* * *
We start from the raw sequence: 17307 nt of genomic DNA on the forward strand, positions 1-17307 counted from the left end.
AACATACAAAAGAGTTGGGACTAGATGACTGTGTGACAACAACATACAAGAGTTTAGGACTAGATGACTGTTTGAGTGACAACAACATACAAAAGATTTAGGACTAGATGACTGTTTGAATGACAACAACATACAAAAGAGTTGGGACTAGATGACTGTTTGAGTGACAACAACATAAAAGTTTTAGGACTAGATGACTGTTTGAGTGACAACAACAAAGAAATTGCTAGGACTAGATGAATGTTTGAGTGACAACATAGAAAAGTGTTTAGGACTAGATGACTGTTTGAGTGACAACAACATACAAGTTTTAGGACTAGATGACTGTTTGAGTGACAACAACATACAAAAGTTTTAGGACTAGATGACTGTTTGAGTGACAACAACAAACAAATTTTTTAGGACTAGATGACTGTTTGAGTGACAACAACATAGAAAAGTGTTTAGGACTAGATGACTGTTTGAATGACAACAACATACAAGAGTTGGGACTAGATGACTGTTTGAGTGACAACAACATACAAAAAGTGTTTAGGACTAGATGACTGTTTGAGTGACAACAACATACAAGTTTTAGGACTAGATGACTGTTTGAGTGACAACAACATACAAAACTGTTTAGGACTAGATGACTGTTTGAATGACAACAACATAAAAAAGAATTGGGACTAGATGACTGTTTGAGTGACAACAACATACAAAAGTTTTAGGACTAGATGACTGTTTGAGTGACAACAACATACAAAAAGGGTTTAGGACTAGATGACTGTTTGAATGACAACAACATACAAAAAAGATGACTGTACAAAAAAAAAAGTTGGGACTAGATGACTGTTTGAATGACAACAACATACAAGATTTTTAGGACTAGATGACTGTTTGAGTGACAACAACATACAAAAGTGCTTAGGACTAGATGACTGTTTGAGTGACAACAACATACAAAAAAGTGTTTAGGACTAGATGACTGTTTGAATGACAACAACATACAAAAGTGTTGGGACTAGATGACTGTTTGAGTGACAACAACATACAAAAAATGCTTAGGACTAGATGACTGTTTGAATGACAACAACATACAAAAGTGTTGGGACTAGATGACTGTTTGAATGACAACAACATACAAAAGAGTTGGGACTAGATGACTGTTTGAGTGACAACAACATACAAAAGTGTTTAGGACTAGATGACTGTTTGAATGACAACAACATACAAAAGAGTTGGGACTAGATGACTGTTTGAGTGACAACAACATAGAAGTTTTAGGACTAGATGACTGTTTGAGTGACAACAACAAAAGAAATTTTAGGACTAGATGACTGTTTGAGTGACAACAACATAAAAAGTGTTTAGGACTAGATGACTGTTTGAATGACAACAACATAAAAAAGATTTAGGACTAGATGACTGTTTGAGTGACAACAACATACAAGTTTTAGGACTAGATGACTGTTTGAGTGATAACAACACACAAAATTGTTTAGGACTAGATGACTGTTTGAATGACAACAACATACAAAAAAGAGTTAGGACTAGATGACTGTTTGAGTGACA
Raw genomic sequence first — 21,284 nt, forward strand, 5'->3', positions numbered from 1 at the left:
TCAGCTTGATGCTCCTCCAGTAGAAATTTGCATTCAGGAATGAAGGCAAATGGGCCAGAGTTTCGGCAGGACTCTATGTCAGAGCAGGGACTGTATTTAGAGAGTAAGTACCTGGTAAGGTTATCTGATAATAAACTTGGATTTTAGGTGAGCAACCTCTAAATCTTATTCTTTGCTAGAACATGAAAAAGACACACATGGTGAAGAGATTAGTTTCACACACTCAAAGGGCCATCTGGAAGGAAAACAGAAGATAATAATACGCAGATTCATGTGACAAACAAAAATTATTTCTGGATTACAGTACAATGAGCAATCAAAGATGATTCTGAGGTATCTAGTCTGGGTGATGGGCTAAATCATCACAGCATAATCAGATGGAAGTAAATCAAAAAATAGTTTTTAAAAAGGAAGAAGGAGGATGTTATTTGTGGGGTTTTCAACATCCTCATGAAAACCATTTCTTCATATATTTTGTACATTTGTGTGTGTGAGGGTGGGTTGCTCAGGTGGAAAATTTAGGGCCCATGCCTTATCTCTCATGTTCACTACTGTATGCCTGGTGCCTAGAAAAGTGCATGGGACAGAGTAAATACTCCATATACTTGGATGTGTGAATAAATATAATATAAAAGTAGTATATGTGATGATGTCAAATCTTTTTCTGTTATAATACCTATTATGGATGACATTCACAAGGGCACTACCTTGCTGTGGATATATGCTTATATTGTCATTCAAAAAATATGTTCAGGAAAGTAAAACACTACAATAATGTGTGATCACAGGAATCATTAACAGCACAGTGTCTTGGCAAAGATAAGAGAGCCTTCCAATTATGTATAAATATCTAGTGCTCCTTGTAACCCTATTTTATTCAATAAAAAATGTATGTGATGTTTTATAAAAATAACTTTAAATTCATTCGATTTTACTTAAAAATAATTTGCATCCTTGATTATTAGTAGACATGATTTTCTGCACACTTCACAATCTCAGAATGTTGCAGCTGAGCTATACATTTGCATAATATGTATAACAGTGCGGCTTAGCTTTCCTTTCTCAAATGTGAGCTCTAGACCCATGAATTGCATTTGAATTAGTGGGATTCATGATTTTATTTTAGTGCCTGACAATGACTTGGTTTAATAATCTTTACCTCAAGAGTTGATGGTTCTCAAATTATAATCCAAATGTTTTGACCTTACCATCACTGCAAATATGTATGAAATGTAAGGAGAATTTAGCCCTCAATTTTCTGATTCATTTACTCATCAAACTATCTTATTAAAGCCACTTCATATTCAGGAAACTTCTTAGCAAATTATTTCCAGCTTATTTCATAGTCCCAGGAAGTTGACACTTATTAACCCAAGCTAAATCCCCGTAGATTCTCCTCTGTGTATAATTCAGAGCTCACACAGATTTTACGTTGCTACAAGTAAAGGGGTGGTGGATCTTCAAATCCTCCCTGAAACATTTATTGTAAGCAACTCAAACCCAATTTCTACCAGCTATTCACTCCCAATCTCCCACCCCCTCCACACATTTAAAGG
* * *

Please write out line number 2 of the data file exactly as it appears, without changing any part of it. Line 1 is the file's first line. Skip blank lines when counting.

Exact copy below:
AACATACAAAAGAGTTGGGACTAGATGACTGTGTGACAACAACATACAAGAGTTTAGGACTAGATGACTGTTTGAGTGACAACAACATACAAAAGATTTAGGACTAGATGACTGTTTGAATGACAACAACATACAAAAGAGTTGGGACTAGATGACTGTTTGAGTGACAACAACATAAAAGTTTTAGGACTAGATGACTGTTTGAGTGACAACAACAAAGAAATTGCTAGGACTAGATGAATGTTTGAGTGACAACATAGAAAAGTGTTTAGGACTAGATGACTGTTTGAGTGACAACAACATACAAGTTTTAGGACTAGATGACTGTTTGAGTGACAACAACATACAAAAGTTTTAGGACTAGATGACTGTTTGAGTGACAACAACAAACAAATTTTTTAGGACTAGATGACTGTTTGAGTGACAACAACATAGAAAAGTGTTTAGGACTAGATGACTGTTTGAATGACAACAACATACAAGAGTTGGGACTAGATGACTGTTTGAGTGACAACAACATACAAAAAGTGTTTAGGACTAGATGACTGTTTGAGTGACAACAACATACAAGTTTTAGGACTAGATGACTGTTTGAGTGACAACAACATACAAAACTGTTTAGGACTAGATGACTGTTTGAATGACAACAACATAAAAAAGAATTGGGACTAGATGACTGTTTGAGTGACAACAACATACAAAAGTTTTAGGACTAGATGACTGTTTGAGTGACAACAACATACAAAAAGGGTTTAGGACTAGATGACTGTTTGAATGACAACAACATACAAAAAAGATGACTGTACAAAAAAAAAAGTTGGGACTAGATGACTGTTTGAATGACAACAACATACAAGATTTTTAGGACTAGATGACTGTTTGAGTGACAACAACATACAAAAGTGCTTAGGACTAGATGACTGTTTGAGTGACAACAACATACAAAAAAGTGTTTAGGACTAGATGACTGTTTGAATGACAACAACATACAAAAGTGTTGGGACTAGATGACTGTTTGAGTGACAACAACATACAAAAAATGCTTAGGACTAGATGACTGTTTGAATGACAACAACATACAAAAGTGTTGGGACTAGATGACTGTTTGAATGACAACAACATACAAAAGAGTTGGGACTAGATGACTGTTTGAGTGACAACAACATACAAAAGTGTTTAGGACTAGATGACTGTTTGAATGACAACAACATACAAAAGAGTTGGGACTAGATGACTGTTTGAGTGACAACAACATAGAAGTTTTAGGACTAGATGACTGTTTGAGTGACAACAACAAAAGAAATTTTAGGACTAGATGACTGTTTGAGTGACAACAACATAAAAAGTGTTTAGGACTAGATGACTGTTTGAATGACAACAACATAAAAAAGATTTAGGACTAGATGACTGTTTGAGTGACAACAACATACAAGTTTTAGGACTAGATGACTGTTTGAGTGATAACAACACACAAAATTGTTTAGGACTAGATGACTGTTTGAATGACAACAACATACAAAAAAGAGTTAGGACTAGATGACTGTTTGAGTGACA